But, that one small caveat aside — and to be fair, In the Loop is apparently based on a British TV show (The Thick of It) that was more timely (and is going in the Netflix queue) — this is a gut-bustingly funny film. I honestly can’t remember the last time I laughed so hard in a theater. (Alas, it was probably 21 Grams, and that was for all the wrong reasons.) True, given that this is a sharp-edged, basically anti-Dubya political satire that goes out of its way to reward pop-culture geekery (Frodo, Ron Weasley, and the White Stripes are all used as epithets at one point or another), I’m probably as close to a target audience for this sort of movie that’s out there. Nevertheless, if your sense of humor runs anywhere from squirmathons like The Office UK or Curb Your Enthusiasm to sardonic political comedies like The Candidate or Bob Roberts to the current-events commentaries of Stewart and Colbert, this movie is a must-see. (And if you don’t find hyperarticulate Scotsman Peter Capaldi spewing forth rococo profanities funny just yet, you probably will after watching In the Loop.)
Iannucci’s film begins with another day in the life of Malcolm Tucker (Capaldi), the tough-as-nails, take-no-guff director of communications at 10 Downing St. (Think Rahm Emanuel, but funny.) This particular morning, Tucker quickly becomes enraged by the latest slip-up by the seemingly ineffectual Minister for International Development, Simon Foster (Tom Hollander, best recognized in America from the Pirates sequels.) To wit, Foster responded to a direct press question about an impending Mideast conflict by blurting out that “war is unforeseeable.” This is not “following the line,” as Tucker puts it, but after a stern rebuke, the Minister — and his communications team, new guy Toby (Chris Addison) and competent veteran Judy (Gina McKee) — only compound the error. Foster gets completely lost in the thicket at a follow-up press avail, and soon manages to mangle his way through to an even more unwieldy soundbite: “To walk the road of peace, sometimes we need to be ready to climb the mountain of conflict.” (Tucker’s livid response to this policy breach: “You sound like a f**in’ Nazi Julie Andrews.“)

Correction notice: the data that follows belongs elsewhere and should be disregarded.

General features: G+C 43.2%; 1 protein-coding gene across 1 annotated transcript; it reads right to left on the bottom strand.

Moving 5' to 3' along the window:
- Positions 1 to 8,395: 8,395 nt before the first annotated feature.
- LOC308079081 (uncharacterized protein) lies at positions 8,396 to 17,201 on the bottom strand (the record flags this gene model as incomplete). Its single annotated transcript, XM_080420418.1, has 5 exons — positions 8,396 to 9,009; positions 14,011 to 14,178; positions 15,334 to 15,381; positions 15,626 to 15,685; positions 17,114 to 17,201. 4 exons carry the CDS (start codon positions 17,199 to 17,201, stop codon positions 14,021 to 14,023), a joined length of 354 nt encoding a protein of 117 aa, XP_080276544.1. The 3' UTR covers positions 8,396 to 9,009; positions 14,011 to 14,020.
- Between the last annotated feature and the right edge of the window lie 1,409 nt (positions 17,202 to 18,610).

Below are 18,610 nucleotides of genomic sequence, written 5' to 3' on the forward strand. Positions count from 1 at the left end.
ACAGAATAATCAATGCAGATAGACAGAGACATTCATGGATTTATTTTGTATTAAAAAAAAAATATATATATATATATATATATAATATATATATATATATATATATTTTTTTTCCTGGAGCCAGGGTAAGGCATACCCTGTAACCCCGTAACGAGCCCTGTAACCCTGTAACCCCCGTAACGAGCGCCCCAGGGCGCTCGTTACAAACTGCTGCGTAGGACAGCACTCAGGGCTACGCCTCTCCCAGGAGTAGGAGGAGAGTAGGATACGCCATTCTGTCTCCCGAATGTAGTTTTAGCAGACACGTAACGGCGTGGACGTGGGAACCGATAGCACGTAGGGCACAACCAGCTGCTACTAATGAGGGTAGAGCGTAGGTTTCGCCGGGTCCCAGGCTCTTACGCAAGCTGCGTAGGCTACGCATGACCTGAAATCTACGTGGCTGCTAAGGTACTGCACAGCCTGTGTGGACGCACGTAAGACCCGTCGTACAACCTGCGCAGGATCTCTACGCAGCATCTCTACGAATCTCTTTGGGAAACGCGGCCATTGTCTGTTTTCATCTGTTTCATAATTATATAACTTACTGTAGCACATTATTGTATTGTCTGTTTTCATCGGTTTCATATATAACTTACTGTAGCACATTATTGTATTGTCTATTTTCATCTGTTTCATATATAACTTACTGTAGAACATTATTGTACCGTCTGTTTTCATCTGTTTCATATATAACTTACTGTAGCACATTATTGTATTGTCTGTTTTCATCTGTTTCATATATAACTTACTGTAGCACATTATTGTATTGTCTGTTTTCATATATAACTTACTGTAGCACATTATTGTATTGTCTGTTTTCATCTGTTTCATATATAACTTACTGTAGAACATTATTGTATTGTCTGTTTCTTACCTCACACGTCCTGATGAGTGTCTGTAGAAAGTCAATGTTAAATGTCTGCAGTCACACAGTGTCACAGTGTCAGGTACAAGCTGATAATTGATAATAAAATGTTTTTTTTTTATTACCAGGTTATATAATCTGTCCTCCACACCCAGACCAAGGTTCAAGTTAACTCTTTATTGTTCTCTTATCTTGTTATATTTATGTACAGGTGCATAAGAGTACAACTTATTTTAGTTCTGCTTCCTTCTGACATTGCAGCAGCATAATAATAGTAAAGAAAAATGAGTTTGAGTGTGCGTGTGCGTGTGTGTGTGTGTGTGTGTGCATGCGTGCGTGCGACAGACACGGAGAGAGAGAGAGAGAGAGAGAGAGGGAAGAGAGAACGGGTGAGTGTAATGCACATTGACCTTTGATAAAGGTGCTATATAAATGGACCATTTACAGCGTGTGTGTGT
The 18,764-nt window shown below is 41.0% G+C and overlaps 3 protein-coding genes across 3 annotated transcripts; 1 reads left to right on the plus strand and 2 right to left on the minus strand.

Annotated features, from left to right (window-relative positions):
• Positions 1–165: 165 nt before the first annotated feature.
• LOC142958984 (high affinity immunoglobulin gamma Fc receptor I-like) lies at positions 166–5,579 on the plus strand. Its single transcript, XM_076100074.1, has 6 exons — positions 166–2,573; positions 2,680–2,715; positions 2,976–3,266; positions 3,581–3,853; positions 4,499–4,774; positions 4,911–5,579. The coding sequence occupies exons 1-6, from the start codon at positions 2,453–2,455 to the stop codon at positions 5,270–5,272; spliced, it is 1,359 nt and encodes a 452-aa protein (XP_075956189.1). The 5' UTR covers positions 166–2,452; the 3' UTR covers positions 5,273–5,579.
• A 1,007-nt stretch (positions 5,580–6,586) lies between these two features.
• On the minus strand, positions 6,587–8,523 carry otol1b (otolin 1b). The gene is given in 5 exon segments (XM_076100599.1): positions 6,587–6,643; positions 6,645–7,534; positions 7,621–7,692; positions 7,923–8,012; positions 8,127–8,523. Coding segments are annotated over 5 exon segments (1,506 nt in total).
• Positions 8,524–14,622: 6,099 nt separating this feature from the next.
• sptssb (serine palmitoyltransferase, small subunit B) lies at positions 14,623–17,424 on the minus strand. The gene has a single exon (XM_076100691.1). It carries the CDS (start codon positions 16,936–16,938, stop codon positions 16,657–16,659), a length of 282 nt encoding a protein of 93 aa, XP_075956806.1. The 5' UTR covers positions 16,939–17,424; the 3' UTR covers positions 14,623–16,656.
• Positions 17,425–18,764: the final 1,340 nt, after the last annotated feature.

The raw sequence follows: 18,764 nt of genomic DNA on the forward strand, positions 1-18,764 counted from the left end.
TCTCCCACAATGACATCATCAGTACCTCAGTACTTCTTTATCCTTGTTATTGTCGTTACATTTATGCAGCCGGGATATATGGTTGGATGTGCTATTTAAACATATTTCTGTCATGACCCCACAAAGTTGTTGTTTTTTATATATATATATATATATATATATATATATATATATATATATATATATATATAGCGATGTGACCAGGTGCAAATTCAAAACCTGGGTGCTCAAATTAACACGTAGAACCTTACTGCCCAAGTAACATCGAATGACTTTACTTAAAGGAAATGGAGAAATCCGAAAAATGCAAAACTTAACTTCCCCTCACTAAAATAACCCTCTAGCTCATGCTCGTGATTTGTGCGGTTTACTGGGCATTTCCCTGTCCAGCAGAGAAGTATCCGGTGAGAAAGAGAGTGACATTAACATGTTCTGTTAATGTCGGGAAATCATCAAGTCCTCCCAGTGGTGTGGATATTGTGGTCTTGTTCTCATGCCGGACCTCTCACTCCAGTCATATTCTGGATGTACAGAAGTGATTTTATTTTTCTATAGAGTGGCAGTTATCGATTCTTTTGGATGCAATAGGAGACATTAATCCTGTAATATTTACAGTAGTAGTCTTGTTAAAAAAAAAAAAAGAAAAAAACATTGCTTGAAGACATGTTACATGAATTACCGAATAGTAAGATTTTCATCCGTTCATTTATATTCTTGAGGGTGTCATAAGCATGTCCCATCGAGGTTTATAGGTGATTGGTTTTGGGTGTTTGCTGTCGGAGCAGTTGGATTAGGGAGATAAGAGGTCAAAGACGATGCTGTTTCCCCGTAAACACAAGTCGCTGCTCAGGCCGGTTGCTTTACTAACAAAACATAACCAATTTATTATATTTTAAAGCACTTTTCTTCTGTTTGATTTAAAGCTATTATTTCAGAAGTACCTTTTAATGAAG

Nonetheless, this sort of Zen pronunciamento is exactly the sort of thing the big boys in Washington want more of, even if no one (least of all Foster) seems to know what exactly he was driving at. Soon both the Hawks (represented by a Rumsfeldian David Rasche) and the Doves (mainly State Dept. deputy Mimi Kennedy and peacenik general James Gandolfini) think they’ve found an ace-in-the-hole in the confused minister. Meanwhile, this being Washington, a town that’s “like Bugsy Malone, but with real guns,” there’s another tier of shenanigans brewing under the principals. State Dept. aide Liza Weld (Anna Chlumsky) has penned a career-killing memorandum — soon acronymed, in DC fashion as “PWIP PIP” — that outlines the few pros and many cons of the imminent war. And Foster’s new man Toby has managed to inadvertently leak the real name of the War Committee to his friend at CNN — naturally, it was the committee with the most boring-sounding title.
Throw in a few more byzantine political subplots — more aides, committees, leaks, and whatnot — and simmer, and you have what amounts to the smartest, funniest political satire I’ve seen in a good long while. This is also clearly a movie that will reward repeat viewing, and I could see In the Loop someday being quoted as often and as lovingly in certain circles as The Big Lebowski. It may not be everyone’s cup of bile, I suppose, but if you’re generally a reader of this site, I’m guessing you’ll probably enjoy it as much as I did. So, if this movie is still playing in your area, go check it out…or brave the unholy wrath and frightening verbiage of Mr. Tucker. War may be “unforeseeable” — your enjoyment of In the Loop is not.